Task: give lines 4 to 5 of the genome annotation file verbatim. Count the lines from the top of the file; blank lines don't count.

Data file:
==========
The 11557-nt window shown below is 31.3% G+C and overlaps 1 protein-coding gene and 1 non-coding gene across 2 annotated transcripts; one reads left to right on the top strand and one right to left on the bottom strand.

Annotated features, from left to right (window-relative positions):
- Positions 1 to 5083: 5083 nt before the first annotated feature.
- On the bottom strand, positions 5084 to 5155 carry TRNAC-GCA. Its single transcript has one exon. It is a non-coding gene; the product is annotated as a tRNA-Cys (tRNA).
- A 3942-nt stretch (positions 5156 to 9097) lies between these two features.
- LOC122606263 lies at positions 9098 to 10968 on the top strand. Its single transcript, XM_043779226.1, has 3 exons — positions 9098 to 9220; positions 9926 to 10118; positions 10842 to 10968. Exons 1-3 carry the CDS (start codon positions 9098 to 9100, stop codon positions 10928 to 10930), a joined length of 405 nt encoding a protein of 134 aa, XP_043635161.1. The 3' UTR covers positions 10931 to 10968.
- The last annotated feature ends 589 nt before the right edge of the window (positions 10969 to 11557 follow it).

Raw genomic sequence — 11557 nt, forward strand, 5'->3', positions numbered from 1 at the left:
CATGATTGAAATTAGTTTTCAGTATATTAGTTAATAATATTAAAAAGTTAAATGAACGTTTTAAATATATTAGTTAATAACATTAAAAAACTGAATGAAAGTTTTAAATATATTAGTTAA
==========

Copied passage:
- On the bottom strand, positions 5084 to 5155 carry TRNAC-GCA. Its single transcript has one exon. It is a non-coding gene; the product is annotated as a tRNA-Cys (tRNA).
- A 3942-nt stretch (positions 5156 to 9097) lies between these two features.